(director/writer: Shawn Linden; cinematographer: Greg Nicod; editor: Chad Tremblay/John Gurdebeke; music: Kevon Cronin; cast: Camille Sullivan (Anne), Summer H. Howell (Renee), Devon Sawa (Joe Mersault), Nick Stahl (Lou), Gabriel Daniels (Barthes), Lauren Cochrane (Lucy), Jade Michael (Tina), Erik Athavale (Greg); Runtime: 93; MPAA Rating: NR; producers: Juliette Hagopian, Shawn Linden, Neil Elman; IFC Films; 2020-Canada)
“What it’s trying to say remains hidden in the woods.”
Reviewed by Dennis Schwartz
A nasty thriller, with a gruesome and unforgettable conclusion. It’s about hunting a killer rogue wolf. The unsettling film is effectively directed and written by Shawn Linden (“Good Lie “/ “Nobody”), but what it’s trying to say remains hidden in the woods.
In 1990, off the grid in the rural Canadian woods (filmed in a national park in Manitoba), the hunter and the third-generation trapper Joe Mersault (Devon Sawa) lives on the land his family once legally owned but has now been made illegal. Joe resides there with his partner Anne (Camille Sullivan) and their home-schooled 12-year-old daughter Renee (Summer H. Howell).
One day Joe’s concerned that in one of his traps a racoon (which he needs as animal food to feed his family) was gutted by a wolf (the same wolf he believes is returning that once stalked the wilderness family).
Tracking the wolf, Joe finds the woods littered with all kinds of animal corpses and all his traps are with gutted animals. Instead of notifying the Fish & Wildlife authorities (the Fish people-Gabriel Daniels & Lauren Cochrane), Joe believes they’re useless anyway and goes on his own to hunt the mystery creature. At first with his daughter and then alone when he sends her back home realizing the wolf is a killer and not a runner.
With Joe in the woods, a badly wounded photographer (Nick Stahl) appears at his cabin. His car broke down in the woods and he tried walking back to town to get help, when attacked by a wolf. The bloodied man is nursed by Anne.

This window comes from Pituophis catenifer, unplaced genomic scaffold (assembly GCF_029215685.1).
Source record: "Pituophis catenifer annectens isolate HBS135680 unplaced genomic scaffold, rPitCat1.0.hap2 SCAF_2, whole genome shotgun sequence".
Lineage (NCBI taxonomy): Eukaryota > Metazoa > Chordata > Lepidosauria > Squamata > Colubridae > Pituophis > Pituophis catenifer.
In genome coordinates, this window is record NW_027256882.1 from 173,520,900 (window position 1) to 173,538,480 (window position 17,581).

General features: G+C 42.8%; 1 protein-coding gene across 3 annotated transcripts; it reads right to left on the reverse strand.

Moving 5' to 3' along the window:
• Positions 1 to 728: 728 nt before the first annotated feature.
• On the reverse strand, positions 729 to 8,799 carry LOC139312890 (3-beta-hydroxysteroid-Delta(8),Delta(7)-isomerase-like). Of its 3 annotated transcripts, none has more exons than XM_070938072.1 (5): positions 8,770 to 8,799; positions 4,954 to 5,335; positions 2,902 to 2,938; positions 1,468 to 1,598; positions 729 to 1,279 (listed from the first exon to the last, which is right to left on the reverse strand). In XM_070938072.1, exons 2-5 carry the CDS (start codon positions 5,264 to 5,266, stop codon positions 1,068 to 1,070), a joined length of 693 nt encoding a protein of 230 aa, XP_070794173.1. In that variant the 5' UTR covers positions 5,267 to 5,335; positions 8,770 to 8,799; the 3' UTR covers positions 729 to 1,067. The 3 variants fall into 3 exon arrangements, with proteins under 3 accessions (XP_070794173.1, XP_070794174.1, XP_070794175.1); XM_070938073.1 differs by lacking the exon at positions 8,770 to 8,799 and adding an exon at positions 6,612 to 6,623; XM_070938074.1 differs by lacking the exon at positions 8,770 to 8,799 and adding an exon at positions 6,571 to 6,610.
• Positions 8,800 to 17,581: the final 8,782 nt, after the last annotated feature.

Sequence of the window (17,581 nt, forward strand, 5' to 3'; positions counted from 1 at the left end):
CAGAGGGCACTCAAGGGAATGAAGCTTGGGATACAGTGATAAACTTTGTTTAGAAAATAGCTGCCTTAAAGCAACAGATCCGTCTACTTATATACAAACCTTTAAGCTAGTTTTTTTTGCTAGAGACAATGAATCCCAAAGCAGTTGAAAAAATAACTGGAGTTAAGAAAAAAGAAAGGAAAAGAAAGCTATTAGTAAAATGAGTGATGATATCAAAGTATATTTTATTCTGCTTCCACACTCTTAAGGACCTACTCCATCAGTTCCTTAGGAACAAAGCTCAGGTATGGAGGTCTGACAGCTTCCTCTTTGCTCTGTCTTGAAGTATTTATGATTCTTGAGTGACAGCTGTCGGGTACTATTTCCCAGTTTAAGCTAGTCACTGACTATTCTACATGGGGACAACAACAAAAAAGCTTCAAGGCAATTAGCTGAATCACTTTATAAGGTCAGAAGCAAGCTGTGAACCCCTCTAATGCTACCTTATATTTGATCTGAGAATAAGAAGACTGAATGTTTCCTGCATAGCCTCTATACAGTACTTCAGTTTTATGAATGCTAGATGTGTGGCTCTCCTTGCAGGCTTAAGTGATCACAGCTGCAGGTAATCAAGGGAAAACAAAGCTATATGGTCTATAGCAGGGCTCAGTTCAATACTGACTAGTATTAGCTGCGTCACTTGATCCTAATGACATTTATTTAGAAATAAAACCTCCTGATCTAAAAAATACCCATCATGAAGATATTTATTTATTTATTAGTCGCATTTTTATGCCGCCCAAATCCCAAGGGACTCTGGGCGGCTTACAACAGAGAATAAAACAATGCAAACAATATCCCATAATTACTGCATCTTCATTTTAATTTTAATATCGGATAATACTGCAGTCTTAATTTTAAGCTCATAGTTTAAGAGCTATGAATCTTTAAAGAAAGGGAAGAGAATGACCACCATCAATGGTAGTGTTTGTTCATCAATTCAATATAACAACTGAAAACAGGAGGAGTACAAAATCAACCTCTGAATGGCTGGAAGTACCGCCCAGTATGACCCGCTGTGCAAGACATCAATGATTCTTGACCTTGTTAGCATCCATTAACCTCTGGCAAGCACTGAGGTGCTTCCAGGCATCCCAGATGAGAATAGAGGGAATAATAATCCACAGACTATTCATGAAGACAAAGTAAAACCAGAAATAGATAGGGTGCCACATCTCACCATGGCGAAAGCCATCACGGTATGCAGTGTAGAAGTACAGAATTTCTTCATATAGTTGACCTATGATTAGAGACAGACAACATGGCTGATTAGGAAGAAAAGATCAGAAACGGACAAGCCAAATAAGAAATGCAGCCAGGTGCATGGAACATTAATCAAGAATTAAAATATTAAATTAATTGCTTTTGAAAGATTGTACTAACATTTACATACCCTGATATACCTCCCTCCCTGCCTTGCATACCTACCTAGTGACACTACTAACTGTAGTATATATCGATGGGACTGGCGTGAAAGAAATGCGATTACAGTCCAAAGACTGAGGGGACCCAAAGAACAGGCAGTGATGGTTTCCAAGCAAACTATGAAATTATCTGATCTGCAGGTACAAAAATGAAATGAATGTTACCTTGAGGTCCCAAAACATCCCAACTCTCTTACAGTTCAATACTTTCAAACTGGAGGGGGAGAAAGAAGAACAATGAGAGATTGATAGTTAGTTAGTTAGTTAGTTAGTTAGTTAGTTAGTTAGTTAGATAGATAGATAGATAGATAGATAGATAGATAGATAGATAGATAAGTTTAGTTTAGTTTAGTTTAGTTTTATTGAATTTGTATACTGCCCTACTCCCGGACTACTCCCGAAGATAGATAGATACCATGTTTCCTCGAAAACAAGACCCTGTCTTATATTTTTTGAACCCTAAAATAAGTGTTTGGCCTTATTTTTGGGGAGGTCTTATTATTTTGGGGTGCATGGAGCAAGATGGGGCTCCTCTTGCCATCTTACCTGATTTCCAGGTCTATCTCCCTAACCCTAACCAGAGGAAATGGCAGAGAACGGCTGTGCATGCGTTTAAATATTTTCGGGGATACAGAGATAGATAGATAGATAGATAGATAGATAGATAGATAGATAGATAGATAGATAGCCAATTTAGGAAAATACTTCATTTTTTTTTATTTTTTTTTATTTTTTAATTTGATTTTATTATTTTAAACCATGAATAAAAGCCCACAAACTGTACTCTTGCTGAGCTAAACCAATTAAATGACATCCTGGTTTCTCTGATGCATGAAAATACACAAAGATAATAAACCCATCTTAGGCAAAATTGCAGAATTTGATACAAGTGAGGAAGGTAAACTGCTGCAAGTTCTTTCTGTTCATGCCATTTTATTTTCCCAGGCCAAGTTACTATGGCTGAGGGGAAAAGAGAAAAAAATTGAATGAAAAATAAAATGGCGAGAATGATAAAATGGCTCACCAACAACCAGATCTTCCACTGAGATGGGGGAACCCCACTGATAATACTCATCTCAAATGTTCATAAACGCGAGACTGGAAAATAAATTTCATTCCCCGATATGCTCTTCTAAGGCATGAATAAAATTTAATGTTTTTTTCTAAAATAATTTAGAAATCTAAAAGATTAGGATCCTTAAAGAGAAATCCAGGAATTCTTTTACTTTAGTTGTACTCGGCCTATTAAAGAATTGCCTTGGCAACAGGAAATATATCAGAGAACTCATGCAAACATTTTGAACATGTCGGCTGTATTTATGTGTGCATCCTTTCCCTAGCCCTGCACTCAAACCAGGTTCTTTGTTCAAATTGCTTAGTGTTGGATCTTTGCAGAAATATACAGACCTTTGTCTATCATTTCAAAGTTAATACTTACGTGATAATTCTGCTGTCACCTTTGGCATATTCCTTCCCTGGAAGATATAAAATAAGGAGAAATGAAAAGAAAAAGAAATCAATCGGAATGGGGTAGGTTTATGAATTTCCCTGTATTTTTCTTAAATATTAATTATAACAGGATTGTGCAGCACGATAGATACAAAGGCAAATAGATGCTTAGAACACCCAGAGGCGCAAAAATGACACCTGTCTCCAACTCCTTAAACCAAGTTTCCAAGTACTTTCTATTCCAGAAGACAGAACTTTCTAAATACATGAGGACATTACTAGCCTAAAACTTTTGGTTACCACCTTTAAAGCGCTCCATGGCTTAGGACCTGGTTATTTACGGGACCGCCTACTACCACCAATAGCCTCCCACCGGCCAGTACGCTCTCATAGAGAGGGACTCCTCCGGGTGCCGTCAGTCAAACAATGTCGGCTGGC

It seems as if the tables have been turned and the hunter has become the hunted. The only point the dark film seems to be making is that man thinks he’s smarter than nature, when that’s not always true. There’s also an underlying family feud developing, as the wife has had it with this hard primitive life and on a trip to town muses that she wants to return to civilization, to live in a real house with modern conveniences and for her daughter to get a real education in a school.
In following this revenge hunting tale, which is a cheap exploitation film, we see a lot of animals mutilated or killed by either hunter. Cruelty is the commonality between the rogue hunters and the messy family situation. For such an ugly film, there’s not enough in it to make its story more palatable or enjoyable. And, it’s not the kind of film you want to watch if you are queasy about seeing dead animals skinned. But it’s skillfully crafted by a talented filmmaker, if it wasn’t this film would have been a real stinker.
REVIEWED ON 12/25/2020 GRADE: C+